This was Dragonheart at his best, the peerless combatant. The entire Hippodrome shook as the spectators heaped praises on their favorite. He looked back confidently. Confusion ruled in the pack behind him. Then he heard another burst of applause . . . from farther down the course.
With the manticores and griffins at each other's throats, the pale rider's hounds broke free and, running full out, had overtaken everyone but Zigfried. The deft achievement brought the audience to their feet.
For the moment, it is their race to win, or lose. Running with wheels even, the two exchanged glances, long glances. “Cast off that helmet like a good sport,” Zigfried shouted, “so I may see the man who follows me across the finish line.”
The pale rider motioned, as if to speak, but instead fell back. The dogs were bruised and breathing hard and so began to fade.
The stands were buzzing, as the Dragonheart barreled ahead. With two laps to go, flags waved at him from the stands and he waved back smiling broadly. the course was his from here to the goal line. At least it would have been—if only he had not looked back again.
The Warlock and Tartar had settled up and succeeded in chasing down the pale rider. At such speed they might well have reached Dragonheart, were it not for the Tartar's savage manticores. His lions broke stride to finish their grudge match with the pale rider's vexing hounds.
The Warlock's griffins muscled their way to the inside and could have continued on unimpeded, had they not been drawn into the Tartar's dispute. The pale rider was completely boxed in by the two rogues, as the griffin and manticore teams viciously overwhelmed the twin hounds. Using their wings for locomotion, the griffins sank their talons into the backs of the yelping dogs while the manticores taunted the hapless animals. All the while the Tartar had taken whip to their master as the outmatched rider fought to maintain control of the chariot.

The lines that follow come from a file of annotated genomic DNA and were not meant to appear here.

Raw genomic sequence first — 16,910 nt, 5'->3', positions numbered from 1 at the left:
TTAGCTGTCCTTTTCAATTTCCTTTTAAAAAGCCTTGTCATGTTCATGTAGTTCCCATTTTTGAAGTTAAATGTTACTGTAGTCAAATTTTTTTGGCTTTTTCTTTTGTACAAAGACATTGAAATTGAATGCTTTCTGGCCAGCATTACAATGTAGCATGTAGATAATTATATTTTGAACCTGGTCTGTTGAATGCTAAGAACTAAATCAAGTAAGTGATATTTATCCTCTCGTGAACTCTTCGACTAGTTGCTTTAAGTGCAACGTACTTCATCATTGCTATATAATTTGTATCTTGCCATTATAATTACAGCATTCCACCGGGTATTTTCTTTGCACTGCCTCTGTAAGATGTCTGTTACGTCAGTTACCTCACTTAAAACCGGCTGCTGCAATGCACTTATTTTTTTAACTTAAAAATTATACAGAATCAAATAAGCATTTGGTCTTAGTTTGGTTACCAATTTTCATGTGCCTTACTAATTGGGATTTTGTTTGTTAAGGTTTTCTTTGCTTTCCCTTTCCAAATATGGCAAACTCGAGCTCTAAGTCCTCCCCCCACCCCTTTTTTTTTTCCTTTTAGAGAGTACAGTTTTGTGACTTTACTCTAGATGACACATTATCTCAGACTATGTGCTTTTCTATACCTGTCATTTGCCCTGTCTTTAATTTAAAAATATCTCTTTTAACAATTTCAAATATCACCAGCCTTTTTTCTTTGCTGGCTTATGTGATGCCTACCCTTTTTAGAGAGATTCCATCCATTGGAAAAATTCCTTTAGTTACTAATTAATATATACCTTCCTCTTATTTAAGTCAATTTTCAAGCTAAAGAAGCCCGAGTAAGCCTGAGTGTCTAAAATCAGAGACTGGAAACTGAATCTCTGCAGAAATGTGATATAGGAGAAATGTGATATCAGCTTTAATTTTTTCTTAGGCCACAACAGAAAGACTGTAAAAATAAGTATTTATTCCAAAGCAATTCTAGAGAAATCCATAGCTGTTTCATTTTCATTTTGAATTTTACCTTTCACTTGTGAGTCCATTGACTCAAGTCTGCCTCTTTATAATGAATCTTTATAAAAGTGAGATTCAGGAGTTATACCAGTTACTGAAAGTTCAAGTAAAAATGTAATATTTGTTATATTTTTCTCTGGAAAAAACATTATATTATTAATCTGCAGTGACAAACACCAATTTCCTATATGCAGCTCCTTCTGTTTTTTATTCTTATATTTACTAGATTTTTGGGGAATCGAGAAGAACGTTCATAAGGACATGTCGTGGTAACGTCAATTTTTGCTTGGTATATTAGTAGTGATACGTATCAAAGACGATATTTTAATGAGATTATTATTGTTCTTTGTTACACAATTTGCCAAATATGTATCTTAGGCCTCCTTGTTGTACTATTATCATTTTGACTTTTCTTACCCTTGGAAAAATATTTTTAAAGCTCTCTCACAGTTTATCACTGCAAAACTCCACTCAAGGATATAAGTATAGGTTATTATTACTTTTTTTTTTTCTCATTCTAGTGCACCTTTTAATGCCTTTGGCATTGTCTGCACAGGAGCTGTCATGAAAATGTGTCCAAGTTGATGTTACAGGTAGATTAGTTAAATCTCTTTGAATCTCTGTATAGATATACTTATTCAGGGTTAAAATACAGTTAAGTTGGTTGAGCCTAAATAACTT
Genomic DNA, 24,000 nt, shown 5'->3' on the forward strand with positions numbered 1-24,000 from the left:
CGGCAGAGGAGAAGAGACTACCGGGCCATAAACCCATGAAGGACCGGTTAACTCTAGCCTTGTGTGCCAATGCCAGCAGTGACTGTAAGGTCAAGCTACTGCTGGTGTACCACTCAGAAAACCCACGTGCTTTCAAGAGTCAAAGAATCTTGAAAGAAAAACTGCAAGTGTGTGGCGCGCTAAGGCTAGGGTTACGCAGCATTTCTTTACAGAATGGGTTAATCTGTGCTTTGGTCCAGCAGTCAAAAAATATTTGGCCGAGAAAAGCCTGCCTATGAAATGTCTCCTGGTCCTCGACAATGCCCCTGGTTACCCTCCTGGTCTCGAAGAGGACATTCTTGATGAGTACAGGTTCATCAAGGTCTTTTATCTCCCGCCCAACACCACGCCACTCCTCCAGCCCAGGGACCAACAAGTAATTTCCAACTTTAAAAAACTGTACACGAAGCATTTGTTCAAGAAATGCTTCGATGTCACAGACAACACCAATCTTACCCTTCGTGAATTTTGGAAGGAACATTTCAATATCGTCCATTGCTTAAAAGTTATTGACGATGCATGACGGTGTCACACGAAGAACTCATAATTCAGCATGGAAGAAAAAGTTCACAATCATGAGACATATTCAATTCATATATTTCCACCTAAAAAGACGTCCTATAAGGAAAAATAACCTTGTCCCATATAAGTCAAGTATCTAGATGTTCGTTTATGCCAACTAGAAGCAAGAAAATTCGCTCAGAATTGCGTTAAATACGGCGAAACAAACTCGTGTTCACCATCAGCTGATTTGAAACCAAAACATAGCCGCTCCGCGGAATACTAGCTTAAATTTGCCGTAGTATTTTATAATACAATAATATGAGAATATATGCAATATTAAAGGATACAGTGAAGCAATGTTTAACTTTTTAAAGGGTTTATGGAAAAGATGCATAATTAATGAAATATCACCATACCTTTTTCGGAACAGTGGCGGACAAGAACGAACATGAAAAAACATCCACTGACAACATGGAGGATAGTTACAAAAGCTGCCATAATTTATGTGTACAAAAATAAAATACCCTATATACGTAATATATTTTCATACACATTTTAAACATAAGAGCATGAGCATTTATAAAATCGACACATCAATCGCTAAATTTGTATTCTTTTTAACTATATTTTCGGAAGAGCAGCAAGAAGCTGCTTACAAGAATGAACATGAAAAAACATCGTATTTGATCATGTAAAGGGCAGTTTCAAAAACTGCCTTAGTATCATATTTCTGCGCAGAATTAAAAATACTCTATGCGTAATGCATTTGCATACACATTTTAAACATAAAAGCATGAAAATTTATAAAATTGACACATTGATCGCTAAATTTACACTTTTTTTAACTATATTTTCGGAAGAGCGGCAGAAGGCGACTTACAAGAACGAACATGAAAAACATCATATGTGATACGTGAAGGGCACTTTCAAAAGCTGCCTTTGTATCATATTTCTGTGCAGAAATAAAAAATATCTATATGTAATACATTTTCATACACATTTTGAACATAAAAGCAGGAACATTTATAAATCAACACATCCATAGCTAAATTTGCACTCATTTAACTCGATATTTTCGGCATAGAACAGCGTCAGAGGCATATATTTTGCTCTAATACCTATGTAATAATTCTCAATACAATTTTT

Cheers boiled over into jeers as incensed fans voiced their displeasure. Even the villains' own boosters decried such unsavory conduct, and pelted them with hoots and hisses.
“Ye gods! Those monsters will rip the poor lad to bits if the judges don't stop it!” Zigfried motioned to the rail, calling for action, but none was willing to risk life and limb by stepping into that brawl. At least no judge. “What say you, golden ones? Can we in good conscience sally after trophies, while closing our eyes to such bullying?”